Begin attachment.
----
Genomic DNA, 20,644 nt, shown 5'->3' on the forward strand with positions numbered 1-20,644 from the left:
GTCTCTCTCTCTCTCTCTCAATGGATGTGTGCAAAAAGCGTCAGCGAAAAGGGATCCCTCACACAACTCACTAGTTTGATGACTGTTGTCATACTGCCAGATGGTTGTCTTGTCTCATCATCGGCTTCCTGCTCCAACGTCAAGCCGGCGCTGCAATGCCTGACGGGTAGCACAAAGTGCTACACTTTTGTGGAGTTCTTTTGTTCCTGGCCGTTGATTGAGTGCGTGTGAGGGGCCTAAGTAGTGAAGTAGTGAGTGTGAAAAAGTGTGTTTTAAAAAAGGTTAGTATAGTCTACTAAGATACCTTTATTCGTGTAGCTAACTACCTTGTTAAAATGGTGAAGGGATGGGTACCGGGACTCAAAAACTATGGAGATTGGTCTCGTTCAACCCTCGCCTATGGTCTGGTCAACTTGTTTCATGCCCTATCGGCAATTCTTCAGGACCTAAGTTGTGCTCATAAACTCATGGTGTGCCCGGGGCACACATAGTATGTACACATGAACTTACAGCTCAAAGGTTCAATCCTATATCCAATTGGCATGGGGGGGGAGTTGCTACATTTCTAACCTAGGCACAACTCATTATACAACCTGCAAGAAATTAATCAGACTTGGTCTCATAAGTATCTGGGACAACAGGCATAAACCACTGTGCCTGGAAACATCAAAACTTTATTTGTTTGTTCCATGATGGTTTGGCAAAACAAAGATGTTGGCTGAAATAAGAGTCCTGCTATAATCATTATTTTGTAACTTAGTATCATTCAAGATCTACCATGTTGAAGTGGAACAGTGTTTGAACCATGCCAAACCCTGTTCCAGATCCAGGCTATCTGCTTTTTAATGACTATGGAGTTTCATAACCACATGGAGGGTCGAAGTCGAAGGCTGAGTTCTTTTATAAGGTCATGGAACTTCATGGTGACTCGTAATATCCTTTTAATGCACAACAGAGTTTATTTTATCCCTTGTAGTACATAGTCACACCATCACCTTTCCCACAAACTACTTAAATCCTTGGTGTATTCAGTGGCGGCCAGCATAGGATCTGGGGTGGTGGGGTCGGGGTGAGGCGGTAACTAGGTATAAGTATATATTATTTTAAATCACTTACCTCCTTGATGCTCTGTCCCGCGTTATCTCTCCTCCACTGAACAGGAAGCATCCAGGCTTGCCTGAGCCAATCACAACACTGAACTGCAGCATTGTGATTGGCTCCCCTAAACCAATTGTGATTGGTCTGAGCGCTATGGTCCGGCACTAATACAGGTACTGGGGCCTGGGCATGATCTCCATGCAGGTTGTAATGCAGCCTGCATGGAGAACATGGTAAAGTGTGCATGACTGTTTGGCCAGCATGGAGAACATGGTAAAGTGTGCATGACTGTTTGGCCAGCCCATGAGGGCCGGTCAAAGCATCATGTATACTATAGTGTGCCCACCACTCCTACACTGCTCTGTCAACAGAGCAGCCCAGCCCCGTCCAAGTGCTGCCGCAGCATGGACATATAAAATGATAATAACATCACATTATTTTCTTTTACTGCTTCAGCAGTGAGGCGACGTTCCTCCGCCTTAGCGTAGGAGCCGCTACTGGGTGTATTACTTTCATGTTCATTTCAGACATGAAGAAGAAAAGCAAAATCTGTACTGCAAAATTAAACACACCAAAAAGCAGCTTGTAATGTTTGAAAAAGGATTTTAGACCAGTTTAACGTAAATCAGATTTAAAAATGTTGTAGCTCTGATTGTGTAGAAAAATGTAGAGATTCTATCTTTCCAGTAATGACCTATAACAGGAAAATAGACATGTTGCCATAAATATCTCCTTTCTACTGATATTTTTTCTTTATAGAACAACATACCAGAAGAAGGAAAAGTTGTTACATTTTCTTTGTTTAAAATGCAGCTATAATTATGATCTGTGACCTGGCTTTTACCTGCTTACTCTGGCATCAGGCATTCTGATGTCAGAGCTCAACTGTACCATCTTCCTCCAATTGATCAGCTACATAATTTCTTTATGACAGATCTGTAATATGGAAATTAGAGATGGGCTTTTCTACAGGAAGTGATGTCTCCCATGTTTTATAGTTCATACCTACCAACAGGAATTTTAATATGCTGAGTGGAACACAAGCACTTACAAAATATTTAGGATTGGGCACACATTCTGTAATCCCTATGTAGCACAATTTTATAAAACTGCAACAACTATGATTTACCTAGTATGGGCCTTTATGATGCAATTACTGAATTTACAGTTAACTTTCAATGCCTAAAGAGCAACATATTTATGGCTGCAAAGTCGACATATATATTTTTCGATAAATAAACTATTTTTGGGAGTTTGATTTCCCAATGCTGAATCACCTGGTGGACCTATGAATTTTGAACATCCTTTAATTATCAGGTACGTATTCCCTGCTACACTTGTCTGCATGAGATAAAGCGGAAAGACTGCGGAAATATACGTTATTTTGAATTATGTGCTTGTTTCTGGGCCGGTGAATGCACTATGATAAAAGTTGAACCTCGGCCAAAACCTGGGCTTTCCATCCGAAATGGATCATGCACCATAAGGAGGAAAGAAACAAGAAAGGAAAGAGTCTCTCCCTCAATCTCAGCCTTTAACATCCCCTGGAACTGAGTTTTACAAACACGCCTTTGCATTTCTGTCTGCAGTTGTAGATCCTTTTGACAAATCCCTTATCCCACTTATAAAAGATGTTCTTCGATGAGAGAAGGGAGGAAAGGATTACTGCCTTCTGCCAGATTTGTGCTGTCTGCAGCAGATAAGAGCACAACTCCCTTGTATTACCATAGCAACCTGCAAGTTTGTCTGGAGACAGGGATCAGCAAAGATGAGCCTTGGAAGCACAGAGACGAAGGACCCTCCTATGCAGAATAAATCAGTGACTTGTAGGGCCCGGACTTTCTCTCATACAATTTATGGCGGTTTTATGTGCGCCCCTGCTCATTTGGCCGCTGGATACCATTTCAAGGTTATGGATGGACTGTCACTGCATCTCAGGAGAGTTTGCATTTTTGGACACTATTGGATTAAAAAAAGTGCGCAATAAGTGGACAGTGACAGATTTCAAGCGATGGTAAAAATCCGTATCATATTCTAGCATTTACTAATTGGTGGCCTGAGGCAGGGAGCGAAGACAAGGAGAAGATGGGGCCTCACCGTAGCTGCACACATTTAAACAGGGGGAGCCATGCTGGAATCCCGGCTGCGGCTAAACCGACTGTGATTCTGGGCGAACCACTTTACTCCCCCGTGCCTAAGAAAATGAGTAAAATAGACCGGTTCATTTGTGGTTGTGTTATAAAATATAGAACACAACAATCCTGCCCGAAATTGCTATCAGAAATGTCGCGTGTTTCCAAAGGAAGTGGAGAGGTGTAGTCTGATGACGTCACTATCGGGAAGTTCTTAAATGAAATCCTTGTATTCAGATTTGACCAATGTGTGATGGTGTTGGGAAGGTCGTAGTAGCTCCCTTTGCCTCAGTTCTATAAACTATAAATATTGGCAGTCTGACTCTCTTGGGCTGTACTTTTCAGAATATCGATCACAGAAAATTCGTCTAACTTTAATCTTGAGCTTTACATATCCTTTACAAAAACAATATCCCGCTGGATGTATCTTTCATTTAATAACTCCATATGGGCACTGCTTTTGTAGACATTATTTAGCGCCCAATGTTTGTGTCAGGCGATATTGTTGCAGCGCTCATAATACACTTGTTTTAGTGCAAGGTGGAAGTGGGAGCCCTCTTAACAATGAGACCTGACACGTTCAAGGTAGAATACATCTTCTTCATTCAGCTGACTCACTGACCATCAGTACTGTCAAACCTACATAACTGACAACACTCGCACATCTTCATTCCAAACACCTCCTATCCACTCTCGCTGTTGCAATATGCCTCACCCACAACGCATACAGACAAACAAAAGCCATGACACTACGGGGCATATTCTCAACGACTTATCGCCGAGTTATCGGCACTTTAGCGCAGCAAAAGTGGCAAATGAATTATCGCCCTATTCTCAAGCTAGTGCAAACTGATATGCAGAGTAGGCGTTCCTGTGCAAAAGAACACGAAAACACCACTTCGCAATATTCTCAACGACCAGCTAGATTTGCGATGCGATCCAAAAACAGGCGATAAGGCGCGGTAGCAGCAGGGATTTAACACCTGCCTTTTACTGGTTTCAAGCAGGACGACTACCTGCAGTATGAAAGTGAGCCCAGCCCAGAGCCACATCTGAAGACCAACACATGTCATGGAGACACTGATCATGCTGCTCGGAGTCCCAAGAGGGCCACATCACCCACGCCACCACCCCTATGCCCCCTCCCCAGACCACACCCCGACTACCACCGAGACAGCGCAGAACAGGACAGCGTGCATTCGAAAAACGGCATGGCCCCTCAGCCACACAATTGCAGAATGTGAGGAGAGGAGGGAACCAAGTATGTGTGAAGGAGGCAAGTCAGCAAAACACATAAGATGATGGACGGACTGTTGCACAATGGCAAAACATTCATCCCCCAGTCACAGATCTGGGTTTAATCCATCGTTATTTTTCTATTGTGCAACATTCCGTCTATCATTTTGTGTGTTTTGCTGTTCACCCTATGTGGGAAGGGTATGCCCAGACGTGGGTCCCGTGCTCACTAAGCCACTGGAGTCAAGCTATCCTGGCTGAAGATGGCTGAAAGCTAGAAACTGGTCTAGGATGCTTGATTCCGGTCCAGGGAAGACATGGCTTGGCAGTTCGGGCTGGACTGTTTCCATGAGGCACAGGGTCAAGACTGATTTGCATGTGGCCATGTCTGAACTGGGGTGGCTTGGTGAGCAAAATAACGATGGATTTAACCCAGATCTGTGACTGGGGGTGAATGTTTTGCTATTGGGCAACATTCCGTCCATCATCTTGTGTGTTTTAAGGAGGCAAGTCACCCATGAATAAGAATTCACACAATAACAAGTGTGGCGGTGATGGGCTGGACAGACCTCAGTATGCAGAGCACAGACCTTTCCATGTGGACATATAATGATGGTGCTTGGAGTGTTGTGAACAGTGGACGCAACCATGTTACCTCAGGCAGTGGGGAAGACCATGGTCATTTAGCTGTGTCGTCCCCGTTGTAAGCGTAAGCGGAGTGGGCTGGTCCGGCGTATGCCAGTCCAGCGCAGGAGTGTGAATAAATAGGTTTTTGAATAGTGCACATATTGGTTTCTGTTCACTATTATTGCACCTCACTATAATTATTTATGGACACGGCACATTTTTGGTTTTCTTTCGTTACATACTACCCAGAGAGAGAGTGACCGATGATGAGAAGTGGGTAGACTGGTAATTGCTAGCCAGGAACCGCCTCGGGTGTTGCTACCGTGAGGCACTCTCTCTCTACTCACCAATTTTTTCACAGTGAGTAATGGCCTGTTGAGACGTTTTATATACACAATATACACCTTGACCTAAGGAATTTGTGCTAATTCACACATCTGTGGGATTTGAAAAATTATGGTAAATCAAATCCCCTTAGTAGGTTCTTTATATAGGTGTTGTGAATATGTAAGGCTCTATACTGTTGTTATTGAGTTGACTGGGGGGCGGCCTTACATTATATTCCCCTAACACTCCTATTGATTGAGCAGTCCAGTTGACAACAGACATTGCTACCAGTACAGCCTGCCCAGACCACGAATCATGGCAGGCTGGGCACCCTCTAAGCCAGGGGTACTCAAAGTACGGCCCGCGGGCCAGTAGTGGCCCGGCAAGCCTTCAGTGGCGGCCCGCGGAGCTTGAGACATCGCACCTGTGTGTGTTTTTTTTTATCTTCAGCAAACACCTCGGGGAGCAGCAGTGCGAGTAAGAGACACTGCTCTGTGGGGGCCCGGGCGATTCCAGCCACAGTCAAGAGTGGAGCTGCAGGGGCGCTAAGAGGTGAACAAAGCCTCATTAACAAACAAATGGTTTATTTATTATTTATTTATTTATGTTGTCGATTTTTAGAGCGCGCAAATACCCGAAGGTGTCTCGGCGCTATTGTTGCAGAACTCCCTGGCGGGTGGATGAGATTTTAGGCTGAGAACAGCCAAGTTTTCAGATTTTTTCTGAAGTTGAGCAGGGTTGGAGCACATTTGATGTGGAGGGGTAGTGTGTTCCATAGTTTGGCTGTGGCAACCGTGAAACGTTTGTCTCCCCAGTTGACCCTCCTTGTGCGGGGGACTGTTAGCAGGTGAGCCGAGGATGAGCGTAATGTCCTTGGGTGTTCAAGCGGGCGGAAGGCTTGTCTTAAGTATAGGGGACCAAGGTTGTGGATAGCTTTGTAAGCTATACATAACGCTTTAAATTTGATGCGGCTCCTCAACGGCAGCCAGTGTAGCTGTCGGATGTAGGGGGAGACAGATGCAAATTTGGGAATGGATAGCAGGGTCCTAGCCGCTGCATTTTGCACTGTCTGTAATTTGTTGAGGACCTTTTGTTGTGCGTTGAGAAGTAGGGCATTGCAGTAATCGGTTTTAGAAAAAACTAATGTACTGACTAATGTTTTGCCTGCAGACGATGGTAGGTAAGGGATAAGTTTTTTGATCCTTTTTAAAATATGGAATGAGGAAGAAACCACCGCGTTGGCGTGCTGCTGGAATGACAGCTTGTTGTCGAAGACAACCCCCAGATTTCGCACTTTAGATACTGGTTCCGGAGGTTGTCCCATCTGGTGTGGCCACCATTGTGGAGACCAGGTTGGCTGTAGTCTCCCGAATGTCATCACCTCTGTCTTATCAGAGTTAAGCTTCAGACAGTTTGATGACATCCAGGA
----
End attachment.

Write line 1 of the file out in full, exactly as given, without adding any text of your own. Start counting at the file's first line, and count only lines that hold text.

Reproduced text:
Genomic DNA, 20,644 nt, shown 5'->3' on the forward strand with positions numbered 1-20,644 from the left: